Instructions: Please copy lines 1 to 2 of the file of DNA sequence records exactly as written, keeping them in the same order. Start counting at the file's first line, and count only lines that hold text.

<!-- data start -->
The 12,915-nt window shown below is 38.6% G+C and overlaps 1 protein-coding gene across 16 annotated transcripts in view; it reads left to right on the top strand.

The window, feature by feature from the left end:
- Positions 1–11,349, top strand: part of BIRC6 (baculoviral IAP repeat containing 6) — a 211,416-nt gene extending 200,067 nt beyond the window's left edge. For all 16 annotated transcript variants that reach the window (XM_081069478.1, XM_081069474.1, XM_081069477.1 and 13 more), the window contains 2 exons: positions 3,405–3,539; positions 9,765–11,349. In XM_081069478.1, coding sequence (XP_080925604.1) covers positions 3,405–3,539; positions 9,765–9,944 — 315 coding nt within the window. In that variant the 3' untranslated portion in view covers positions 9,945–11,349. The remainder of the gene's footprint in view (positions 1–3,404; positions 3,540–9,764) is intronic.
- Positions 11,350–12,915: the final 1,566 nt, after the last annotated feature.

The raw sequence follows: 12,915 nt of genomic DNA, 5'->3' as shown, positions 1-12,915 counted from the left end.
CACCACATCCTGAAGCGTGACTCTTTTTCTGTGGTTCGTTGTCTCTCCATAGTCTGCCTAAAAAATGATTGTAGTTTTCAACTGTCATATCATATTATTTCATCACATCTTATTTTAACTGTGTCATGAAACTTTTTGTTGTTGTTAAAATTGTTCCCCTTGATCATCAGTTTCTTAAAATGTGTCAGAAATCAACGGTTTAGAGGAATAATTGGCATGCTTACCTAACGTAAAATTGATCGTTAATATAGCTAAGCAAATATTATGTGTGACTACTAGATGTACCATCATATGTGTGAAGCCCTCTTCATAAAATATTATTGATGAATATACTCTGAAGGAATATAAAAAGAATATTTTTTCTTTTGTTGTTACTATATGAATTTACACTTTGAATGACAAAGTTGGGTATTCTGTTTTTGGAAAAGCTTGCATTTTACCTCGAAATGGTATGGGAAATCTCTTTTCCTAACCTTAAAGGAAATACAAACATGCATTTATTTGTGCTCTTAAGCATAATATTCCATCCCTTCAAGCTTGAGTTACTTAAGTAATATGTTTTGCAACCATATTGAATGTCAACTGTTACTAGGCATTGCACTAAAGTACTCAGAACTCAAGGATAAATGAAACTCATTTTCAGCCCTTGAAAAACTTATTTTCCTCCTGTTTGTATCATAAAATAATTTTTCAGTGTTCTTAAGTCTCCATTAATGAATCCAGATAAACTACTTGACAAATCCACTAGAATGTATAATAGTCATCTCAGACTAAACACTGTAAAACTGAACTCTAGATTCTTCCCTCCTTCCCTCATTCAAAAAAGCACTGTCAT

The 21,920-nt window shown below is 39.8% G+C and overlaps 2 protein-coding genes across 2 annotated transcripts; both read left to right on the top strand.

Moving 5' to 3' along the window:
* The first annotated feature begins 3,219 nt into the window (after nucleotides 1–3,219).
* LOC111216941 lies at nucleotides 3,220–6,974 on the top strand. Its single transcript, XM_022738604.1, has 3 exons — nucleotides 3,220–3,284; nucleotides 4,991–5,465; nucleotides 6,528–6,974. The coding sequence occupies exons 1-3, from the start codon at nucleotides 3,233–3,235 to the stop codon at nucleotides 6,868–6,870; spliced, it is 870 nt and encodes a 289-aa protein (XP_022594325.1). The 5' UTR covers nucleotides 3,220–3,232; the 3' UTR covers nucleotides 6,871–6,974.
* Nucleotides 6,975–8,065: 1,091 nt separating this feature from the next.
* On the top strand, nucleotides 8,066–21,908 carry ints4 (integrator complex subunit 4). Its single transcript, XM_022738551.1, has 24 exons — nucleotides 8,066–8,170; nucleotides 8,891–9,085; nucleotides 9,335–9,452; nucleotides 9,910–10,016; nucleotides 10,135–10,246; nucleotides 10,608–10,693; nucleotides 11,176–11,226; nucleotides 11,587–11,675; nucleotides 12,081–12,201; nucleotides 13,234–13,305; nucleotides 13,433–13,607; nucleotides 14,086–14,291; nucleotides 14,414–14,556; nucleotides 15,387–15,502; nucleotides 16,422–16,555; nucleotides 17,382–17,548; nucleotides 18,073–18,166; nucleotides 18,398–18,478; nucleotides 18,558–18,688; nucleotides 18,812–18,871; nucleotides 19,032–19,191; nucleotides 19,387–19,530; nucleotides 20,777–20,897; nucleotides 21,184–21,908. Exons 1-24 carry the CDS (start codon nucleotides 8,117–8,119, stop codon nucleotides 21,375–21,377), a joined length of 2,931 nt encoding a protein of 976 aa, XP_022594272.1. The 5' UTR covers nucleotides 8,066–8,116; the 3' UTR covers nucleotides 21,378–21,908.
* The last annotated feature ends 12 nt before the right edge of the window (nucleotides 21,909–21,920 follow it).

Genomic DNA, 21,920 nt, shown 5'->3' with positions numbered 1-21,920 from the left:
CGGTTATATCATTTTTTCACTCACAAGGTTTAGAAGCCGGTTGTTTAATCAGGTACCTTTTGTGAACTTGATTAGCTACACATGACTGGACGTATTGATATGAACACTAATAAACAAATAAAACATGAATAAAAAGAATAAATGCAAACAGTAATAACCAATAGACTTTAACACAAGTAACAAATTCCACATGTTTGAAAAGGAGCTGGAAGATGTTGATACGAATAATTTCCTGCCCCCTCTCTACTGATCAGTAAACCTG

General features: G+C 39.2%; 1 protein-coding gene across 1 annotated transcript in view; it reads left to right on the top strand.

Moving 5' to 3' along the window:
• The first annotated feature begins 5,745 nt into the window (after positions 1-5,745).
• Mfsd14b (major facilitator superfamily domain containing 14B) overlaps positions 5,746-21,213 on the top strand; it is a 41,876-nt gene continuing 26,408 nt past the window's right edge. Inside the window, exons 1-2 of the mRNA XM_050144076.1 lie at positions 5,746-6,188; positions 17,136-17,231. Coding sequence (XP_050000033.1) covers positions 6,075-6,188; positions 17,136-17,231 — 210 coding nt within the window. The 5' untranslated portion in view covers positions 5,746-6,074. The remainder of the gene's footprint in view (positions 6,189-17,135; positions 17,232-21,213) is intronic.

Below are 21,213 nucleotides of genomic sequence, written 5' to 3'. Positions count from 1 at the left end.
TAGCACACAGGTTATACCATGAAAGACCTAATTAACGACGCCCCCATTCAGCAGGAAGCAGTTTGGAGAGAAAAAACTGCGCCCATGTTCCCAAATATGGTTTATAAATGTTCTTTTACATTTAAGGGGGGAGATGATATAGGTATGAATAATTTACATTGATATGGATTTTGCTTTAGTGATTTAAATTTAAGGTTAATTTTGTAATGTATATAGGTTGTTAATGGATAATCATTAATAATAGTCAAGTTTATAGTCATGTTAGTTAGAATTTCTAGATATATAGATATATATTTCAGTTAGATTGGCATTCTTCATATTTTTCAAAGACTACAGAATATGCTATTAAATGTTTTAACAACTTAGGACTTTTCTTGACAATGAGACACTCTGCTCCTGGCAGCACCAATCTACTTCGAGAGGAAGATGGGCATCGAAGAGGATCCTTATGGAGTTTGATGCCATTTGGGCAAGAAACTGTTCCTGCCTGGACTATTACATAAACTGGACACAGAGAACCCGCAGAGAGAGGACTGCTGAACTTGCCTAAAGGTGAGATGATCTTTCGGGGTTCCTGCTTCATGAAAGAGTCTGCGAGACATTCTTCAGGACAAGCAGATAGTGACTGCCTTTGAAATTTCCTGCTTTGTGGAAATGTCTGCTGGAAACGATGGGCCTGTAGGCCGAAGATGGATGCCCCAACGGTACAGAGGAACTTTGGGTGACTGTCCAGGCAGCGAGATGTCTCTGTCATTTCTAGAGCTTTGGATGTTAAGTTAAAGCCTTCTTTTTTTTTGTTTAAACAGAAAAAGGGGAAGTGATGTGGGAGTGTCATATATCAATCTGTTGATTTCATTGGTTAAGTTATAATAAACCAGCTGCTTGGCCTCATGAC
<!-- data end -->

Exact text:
The 12,915-nt window shown below is 38.6% G+C and overlaps 1 protein-coding gene across 16 annotated transcripts in view; it reads left to right on the top strand.

The window, feature by feature from the left end: